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A congressman and his Downton Abbey 'crisis'

Members of Congress face assorted "crises" all the time, but one Republican appears to be facing the first-ever "Donwton Abbey" crisis.
Photos of Rep. Aaron Schock's (R-IL) new office in the Rayburn Office Building, which was designed to resemble the dining room of the PBS show \"Downton Abbey,\" on Jan. 30, 2015 in Washington, DC.  (Photo by Ben Terris/The Washington Post/Getty)
Photos of Rep. Aaron Schock's (R-IL) new office in the Rayburn Office Building, which was designed to resemble the dining room of the PBS show \"Downton Abbey,\" on Jan. 30, 2015 in Washington, DC.
I can think of all kinds of members of Congress whose offices have faced one "crisis" or another. But Ben Terris' report in the Washington Post this week is a very different kind of story.
Terris apparently visited Rep. Aaron Schock's (R-Ill.) new office on Capitol Hill recently, and noticed the lovely decor, complete with "bright red walls" and a "gold-colored wall sconce with black candles." An aide behind the front desk told the reporter, "It's actually based off of the red room in 'Downton Abbey.'"
And that's where the story took a curious turn.

A blond woman popped out of an inner office. "Want to see the rest?" she asked. She introduced herself as Annie Brahler, the interior decorator whose company is called Euro Trash. She guided me to Schock's private office, revealing another dramatic red room. This one with a drippy crystal chandelier, a table propped up by two eagles, a bust of Abraham Lincoln and massive arrangements of pheasant feathers. Then, my phone rang.

As it turns out, Schock's communications director, Benjamin Cole, asked the reporter, "Are you taking pictures of the office? Who told you you could do that? ... Okay, stay where you are. You've created a bit of a crisis in the office."
A member of the congressman's staff even went so far as to ask Terris to delete the photos he'd already taken.
Why in the world would a reporter taking pictures of a congressman's office in a public building "create a bit of a crisis"?
At first I thought it just might be embarrassing for the Illinois Republican -- who's usually quite media-savvy -- to be seen with an ostentatious office. Schock's working-class constituents might be put off by the showy display, and no member of Congress wants to come across as an "elitist" -- and capturing the vibe of a room from fictional British aristocrats may not play well in Peoria.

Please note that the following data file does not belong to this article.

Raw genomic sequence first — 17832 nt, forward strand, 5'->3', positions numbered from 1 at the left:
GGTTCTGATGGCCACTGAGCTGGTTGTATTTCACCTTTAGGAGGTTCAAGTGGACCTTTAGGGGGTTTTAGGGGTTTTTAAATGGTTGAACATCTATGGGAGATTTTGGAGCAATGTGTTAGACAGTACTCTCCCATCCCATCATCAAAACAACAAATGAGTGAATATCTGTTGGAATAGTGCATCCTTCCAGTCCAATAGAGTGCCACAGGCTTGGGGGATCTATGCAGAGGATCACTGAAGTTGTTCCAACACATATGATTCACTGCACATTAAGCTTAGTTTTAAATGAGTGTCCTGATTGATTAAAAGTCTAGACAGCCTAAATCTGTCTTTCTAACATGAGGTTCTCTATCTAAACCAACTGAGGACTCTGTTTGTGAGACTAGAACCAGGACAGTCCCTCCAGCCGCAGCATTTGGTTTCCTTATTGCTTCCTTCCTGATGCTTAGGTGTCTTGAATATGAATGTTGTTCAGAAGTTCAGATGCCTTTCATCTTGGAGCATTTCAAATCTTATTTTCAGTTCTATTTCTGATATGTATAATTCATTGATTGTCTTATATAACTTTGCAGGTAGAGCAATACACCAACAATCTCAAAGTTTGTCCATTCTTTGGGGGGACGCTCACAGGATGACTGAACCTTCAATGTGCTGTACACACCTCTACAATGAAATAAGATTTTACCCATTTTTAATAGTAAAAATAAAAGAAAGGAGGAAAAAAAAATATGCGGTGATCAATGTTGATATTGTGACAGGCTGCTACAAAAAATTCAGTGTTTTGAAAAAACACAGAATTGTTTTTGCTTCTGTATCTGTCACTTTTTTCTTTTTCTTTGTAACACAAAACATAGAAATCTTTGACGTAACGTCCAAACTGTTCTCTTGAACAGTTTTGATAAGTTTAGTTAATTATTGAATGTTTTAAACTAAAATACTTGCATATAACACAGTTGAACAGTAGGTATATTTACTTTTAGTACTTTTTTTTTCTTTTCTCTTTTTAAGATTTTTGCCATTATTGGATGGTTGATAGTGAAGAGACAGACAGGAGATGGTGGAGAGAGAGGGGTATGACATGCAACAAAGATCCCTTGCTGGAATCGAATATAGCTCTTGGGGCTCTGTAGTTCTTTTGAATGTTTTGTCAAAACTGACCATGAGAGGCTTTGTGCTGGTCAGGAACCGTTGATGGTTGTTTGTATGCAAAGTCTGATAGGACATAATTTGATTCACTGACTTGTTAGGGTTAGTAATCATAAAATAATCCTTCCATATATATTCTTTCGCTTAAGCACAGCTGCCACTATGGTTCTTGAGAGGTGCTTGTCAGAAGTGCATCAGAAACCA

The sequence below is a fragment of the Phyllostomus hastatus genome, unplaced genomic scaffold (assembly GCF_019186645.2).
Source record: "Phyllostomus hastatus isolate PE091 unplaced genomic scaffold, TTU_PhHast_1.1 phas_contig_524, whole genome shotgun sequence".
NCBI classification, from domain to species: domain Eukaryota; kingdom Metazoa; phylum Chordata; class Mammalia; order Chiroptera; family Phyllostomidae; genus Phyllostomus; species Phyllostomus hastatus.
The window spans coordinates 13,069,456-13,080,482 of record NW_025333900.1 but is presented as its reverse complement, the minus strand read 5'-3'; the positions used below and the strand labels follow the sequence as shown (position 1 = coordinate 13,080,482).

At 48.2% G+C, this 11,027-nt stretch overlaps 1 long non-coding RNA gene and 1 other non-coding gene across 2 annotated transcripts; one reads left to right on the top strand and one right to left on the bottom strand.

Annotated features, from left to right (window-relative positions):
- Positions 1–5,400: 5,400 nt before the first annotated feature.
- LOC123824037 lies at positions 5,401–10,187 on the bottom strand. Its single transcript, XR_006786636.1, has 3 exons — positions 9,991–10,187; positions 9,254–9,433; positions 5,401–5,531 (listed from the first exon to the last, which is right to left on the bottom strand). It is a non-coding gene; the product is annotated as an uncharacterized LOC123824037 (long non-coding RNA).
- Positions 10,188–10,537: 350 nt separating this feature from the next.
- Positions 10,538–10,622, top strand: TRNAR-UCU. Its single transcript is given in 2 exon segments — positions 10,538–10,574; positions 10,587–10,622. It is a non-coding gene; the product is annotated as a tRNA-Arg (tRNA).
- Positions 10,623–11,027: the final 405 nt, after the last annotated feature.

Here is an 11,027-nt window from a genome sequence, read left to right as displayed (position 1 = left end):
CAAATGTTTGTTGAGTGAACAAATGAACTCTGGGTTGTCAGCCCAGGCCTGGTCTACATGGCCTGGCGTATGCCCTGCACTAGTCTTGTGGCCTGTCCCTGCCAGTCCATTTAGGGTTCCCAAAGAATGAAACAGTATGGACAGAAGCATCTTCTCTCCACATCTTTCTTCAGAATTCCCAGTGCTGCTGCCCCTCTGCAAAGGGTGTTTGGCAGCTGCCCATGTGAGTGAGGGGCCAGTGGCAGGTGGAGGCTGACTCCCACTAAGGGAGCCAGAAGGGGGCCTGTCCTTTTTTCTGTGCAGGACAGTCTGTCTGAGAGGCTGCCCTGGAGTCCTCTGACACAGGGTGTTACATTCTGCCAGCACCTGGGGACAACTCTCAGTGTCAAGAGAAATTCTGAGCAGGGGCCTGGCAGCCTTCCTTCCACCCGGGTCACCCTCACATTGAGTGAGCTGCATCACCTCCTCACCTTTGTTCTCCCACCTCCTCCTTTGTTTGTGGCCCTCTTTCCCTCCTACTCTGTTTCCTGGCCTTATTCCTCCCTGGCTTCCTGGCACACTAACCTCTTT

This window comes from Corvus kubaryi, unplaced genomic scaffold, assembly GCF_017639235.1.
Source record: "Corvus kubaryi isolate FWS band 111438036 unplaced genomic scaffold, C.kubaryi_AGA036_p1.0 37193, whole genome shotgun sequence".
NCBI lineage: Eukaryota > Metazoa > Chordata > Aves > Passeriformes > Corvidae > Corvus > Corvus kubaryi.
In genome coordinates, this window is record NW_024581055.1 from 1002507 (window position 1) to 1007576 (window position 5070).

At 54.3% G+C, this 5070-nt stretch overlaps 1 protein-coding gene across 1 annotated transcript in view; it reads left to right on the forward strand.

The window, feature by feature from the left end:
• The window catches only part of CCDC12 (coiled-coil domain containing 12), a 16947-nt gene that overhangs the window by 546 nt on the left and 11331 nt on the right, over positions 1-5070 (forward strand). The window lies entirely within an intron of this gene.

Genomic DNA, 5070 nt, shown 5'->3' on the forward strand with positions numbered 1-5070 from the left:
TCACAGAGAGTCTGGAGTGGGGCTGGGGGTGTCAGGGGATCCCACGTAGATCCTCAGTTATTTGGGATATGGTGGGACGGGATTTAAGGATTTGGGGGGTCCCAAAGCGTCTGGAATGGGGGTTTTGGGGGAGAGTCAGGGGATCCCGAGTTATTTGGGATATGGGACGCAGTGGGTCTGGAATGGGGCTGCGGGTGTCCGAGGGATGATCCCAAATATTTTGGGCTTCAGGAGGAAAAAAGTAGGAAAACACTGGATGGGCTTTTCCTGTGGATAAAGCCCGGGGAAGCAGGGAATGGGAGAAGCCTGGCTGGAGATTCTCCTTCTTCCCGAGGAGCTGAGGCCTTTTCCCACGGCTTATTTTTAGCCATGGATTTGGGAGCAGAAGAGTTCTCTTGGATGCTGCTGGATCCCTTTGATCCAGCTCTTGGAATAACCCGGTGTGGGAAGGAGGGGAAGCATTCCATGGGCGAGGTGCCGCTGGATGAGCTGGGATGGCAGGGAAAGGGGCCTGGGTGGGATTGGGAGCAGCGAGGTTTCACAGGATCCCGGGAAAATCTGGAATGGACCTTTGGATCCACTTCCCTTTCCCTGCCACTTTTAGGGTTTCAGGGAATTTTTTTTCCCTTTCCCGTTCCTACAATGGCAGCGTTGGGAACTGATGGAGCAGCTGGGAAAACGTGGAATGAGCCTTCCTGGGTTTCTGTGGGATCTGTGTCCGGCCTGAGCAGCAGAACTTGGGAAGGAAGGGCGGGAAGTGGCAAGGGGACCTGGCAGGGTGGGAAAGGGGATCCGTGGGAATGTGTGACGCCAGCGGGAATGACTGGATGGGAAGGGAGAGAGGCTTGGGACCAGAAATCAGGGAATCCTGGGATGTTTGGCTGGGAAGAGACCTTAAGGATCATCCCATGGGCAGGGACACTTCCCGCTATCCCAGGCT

I mean that literally, by the way -- Aaron Schock actually represents Peoria.
But the story became even more interesting when it became clear that there's a more formal problem with the congressman's operation.

Furthering our colleague Ben Terris's dead-on assessment that "Washington has always been more 'Veep' than 'House of Cards'," Rep. Aaron Schock's choice of post-Edwardian era office decor has made him the subject of an ethics complaint. Because it is a day ending in "y," Citizens for Responsibility and Ethics in Washington (CREW) wasted little time asking the Office of Congressional Ethics to investigate whether Schock (R-Ill.) broke House rules by accepting professional interior design work for free. House Ethics rules prohibit lawmakers from accepting free "gifts of services."

In a statement, CREW said, "Rep. Schock may wish he could escape to an earlier era, but the Office of Congressional Ethics needs to ensure he doesn't outrun the rules of this one."
I'd just add for folks who've never spent time on Capitol Hill, lawmakers' offices aren't exactly hidden. Anyone can walk into a congressional office building and many members' doors are literally open all day. Plenty of people, including reporters, were going to see the GOP lawmaker's office. If Schock and his team were concerned about the impression the decor might make, shouldn't they have thought of this before?